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DELIVERING CONVENIENCE

Deliveries boost convenience stores’ cachet

by Mami Maruko

Staff Writer

The nation’s convenience stores have been in a constant state of evolution, starting by offering small snacks and drinks and basic daily goods like newspapers, magazines and toiletries.

Today, customers at the “conbini,” as convenience stores are called in Japan, can pay various household bills on-site, use ATMs and copying machines, order concert and other tickets, get basic medicines, buy game software and even get freshly dripped coffee and prepared meals.

A relatively recent service being offered by convenience stores is local home delivery.

The delivery services of major chains including Seven-Eleven and FamilyMart are increasingly catering to the needs of working mothers and the elderly.

Following is a look at the home delivery boom:

How did home delivery services begin?

The first convenience store chain to offer home deliveries was am/pm Japan, in 1996. Patrons could phone in or fax orders for items from the chain’s catalog.

Starting in the late 1990s, most chains, including Seven-Eleven, Lawson and FamilyMart, were angling to field delivery orders placed through their websites.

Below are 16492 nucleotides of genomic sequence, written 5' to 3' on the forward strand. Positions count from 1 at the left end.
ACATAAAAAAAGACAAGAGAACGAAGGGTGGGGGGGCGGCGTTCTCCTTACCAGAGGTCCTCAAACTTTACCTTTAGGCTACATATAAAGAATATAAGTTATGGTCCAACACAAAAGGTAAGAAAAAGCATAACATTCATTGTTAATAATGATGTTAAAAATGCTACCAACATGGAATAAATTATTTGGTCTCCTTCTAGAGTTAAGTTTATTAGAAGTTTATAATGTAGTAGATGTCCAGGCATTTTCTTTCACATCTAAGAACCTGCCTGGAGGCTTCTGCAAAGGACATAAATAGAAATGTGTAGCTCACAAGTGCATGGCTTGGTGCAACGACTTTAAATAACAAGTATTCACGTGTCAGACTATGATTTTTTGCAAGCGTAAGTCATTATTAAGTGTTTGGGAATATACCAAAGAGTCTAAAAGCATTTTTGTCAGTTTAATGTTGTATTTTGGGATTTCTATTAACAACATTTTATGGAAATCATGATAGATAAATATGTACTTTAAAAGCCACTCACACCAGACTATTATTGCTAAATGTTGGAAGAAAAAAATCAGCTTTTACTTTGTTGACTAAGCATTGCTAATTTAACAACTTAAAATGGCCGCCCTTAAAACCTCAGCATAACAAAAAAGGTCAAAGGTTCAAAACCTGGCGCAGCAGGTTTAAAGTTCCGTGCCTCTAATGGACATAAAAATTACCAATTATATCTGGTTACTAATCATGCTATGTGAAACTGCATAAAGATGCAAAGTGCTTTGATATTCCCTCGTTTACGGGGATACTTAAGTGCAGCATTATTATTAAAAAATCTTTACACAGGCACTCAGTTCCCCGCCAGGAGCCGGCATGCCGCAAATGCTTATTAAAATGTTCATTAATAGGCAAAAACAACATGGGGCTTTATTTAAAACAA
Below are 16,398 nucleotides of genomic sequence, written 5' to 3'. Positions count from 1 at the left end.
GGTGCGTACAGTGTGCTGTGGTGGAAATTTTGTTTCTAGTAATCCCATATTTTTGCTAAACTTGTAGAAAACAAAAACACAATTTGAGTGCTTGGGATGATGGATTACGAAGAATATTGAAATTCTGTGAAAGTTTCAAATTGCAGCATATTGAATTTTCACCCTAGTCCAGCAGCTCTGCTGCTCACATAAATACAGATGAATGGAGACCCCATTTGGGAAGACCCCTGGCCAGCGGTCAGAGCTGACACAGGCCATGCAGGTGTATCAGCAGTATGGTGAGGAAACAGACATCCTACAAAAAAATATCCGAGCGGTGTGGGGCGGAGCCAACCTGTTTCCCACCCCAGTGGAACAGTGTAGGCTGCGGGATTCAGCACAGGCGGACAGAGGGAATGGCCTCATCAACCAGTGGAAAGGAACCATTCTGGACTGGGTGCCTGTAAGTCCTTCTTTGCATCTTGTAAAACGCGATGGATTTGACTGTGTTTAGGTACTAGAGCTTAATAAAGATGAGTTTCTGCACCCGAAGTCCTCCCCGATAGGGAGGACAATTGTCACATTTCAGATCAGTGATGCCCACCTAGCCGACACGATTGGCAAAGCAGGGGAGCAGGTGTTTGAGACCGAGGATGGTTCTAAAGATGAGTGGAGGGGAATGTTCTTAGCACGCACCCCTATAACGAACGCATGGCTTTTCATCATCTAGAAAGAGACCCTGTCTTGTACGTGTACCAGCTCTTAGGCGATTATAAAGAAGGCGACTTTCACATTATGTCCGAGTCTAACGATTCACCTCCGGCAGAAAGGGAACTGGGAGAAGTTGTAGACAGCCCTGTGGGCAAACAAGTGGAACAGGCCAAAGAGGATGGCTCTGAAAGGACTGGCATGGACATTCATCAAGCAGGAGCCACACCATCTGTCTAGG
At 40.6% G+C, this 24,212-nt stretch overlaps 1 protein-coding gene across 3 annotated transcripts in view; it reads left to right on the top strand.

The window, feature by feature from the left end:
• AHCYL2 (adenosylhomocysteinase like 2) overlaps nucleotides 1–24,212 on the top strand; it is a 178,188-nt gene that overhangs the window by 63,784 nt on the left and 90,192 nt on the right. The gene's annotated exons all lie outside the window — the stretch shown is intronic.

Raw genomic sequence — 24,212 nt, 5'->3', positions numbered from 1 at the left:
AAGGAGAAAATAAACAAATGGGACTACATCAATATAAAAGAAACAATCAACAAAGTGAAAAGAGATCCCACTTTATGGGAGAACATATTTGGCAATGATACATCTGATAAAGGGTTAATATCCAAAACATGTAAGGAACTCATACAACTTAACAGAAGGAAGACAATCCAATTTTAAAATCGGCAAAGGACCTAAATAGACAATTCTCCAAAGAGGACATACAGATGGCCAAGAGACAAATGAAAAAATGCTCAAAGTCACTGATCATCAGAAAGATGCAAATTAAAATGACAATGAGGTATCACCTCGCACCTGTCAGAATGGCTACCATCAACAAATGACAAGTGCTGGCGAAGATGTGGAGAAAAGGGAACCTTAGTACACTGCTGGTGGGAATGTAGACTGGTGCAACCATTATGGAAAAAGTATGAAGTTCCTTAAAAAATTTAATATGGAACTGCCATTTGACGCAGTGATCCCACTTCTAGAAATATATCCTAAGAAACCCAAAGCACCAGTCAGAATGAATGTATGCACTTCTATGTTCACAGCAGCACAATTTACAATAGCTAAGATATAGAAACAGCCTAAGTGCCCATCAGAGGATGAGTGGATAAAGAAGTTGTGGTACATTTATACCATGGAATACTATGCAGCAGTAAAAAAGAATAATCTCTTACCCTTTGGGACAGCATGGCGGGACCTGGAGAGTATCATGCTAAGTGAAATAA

What are recent delivery service trends?

In January, Lawson established Smart Kitchen, an online delivery firm offering some 23,000 items especially geared toward working women — particularly mothers with small children.

Ming Li, a public relations officer at Lawson Inc., said Smart Kitchen has joined hands with Yahoo Japan Corp. to tap the search giant’s savvy in website development to attract more patrons.

“We also aim to use the knowledge we already have with Natural Lawson, which (is particularly geared toward) young women and has a lineup of healthy food items like yogurt and salads,” he said, adding that fifty thousand customers have already signed up with Smart Kitchen, which hopes to be in the black by fiscal 2014.

FamilyMart last December acquired Senior Life Create, a “bento” (boxed lunch) delivery service for seniors. The company also combines delivery of meals with sundry items sold at its FamilyMart stores. Deliveries are free in the Kanto region.

Seven-Eleven meanwhile has been expanding its Seven Meal delivery service. In July, it started using Toyota Coms, compact electric vehicles equipped with special insulated boxes to keep hot meals warm and frozen food cold.

Deliveries at most Seven-Eleven stores are also free.

What items do online delivery services offer?

Everything from meals, snacks, soft drinks, alcoholic beverages and other daily necessities ranging from disposable diapers and toilet paper to pet food.

Lawson’s Smart Kitchen service offers 10-minute cooking kits that have proved helpful to time-pressed working mothers who have to pick up children at day care centers and quickly go home to prepare meals.

Smart Kitchen offers an original lineup of 300 private-brand items.